Ever wondered what a holding company is for the purposes of taxation? Wonder no longer! Read on…

A holding company is a company whose sole purpose is to hold shares in another company.  It does not produce goods or perform services.  

If a holding company owns a majority of shares in that company, it becomes the parent company.

The reasons for establishing holding companies are diverse;

They may be created to operate for a short period of time or as part of a long-term plan. Factors to consider include the nature and revenue of the business, the jurisdiction in which the business owner resides, and the business owner’s long term goals.

Advantages:  Minimizing risks and exposure, a holding company can protect an owner’s interests by keeping creditors at a distance while removing cash from an exposed operating company to a holding company on a tax-free basis.  

In this scenario, owners can take risks through the operating company while limiting the risk to that company and not exposing the holding company because the holding company performs no transactions and therefore does not move cash and other assets around.  The holding company is exposed to risk to the extent of its investment in the operating company.  So if a holding company lends money to the operating company, it can secure the debt and become a secured creditor (A secured creditor is a creditor with the benefit of a security interest over some or all of the assets of the debtor) of the holding company giving the holding company priority when it is time for the debt to be repaid (especially in bankruptcy).

Tax Benefits:  Corporate – Depending on the percentage of outstanding shares held by the holding company in the operating company, the dividends paid to the holding company may be tax-free.  Individual – For shareholders with a high marginal tax rate, a portion of tax on dividends from taxable Canadian companies may be deferred until dividends are paid by the holding company to the shareholders.  You may be able to locate the holding company in a province with a lower corporate tax rate.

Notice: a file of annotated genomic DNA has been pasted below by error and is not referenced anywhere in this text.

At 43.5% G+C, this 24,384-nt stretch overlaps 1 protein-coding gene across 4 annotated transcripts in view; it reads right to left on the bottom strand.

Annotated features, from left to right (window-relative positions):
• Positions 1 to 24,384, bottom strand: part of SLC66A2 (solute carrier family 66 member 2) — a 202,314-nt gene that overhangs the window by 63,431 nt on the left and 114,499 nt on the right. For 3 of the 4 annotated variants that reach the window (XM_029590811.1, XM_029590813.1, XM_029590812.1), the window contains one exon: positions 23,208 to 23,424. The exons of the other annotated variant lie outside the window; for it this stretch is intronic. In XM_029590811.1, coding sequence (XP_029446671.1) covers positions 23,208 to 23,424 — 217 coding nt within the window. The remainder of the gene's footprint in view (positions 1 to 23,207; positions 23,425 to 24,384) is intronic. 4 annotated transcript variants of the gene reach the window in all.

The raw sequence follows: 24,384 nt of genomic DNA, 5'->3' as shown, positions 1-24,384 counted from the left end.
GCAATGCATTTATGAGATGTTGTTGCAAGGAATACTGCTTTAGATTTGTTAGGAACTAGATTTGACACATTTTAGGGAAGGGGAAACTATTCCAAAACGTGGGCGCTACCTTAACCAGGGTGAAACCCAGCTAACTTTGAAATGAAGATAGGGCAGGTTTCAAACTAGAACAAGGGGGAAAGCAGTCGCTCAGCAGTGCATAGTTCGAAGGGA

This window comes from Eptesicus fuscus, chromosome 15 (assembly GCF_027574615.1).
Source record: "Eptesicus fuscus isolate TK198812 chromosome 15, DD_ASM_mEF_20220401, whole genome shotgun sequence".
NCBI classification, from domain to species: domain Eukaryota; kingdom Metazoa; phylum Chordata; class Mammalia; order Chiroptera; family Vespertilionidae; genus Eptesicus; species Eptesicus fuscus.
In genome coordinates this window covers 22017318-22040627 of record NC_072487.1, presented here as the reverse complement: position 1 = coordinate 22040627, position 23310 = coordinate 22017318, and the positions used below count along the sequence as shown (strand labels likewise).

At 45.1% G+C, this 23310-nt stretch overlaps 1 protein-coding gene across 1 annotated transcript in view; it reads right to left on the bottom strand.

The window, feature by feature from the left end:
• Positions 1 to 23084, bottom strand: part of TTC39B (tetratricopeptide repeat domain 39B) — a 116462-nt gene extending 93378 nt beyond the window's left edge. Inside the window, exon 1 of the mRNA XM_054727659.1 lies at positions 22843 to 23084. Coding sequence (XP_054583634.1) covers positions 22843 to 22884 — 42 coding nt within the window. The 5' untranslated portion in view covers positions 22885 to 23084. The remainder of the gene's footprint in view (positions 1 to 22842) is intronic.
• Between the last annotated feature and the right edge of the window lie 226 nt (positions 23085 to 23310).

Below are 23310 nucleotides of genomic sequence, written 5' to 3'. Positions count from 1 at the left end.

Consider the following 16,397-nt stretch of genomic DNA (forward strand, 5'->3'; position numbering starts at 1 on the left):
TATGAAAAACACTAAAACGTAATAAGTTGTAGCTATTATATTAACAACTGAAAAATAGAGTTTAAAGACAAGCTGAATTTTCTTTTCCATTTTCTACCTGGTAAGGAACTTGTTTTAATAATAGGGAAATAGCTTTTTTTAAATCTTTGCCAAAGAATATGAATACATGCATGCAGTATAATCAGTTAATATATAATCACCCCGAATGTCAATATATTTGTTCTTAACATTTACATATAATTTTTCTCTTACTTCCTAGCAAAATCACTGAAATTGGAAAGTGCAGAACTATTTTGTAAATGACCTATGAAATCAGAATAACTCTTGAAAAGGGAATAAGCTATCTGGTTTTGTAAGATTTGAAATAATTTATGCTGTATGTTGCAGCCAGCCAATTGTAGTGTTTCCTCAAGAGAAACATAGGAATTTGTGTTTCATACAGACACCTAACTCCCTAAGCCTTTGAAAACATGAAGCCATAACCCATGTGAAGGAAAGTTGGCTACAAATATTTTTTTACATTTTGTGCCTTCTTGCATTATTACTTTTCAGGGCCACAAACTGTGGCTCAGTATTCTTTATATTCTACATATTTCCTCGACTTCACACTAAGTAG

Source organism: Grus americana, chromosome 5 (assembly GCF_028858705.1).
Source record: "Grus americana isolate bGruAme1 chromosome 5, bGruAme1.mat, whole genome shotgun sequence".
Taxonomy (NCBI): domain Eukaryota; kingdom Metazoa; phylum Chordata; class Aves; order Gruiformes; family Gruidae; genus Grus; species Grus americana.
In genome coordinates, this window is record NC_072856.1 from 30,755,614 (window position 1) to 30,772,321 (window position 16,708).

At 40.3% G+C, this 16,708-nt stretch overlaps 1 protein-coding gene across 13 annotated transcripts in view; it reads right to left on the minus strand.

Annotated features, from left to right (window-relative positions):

Estate Planning:  Holding Companies may help with succession planning by facilitating the transfer of wealth to the next generation.  Shares in an operating company can be transferred to younger family members through a holding company by way of an estate freeze, structured to cap a person’s tax liability upon his or her death and transfer any future growth to family members.

Disadvantages:  Set-up costs.  Holding companies require additional set-up costs and these expenses can be ongoing, including the cost of preparing annual financial statements and corporate tax returns.  If the number of shares is significant, then this is not so much of a concern. 

No tax benefits or negative tax implications.  As losses realized in a corporation are only available to offset other income earned by the corporation.  Holding companies are also not eligible for the $750,000.00 capital gains deduction. 

Double taxation may exist if personal tax is required to be paid as well as corporate taxes levied on the income earned by the holding company.  To avoid the negative tax consequences associated with the payment of funds from a holding company to a shareholder, include the repayment of shareholder loans and taxable dividends (which may result in a refund of corporate tax to the holding company).

Director’s Liability:  Many moons ago when I worked for the CRA, I came across many holding companies set up in order to protect directors from being responsible for unremitted source deductions, unremitted HST (PST and GST)corporate taxes and they also used passive directors  – usually not involved in day-to-day operations of the business – but they are all still liabile for any debts incurred by the corporation.  Passive directors should of course be aware of what the corporation is doing and should ensure that they are providing due diligence or have director’s liability insurance in place to protect them.


Author: Warren Orlans

Welcome to inTAXicating. inTAXicating has been published since 2008 to provide clarity around Canadian taxation issues, primarily related to the Canada Revenue Agency. As the primary author, Warren Orlans, has over 20-year's experience in the taxation industry, 11 of them working for the Canada Revenue Agency (CRA), and 7-years working in the private sector Managing the tax departments for large financial institutions. If you have a collections, compliance or audit issue with the CRA, inTAXicating is the place you need to contact. inTAXicating works in strategic partnership with amazing accountants, tax lawyers, insolvency practitioners, mortgage brokers, debt counselling experts and much more. If you have a tax question, email it to info@intaxicating.ca or to intaxicatingtaxservices@gmail.com.

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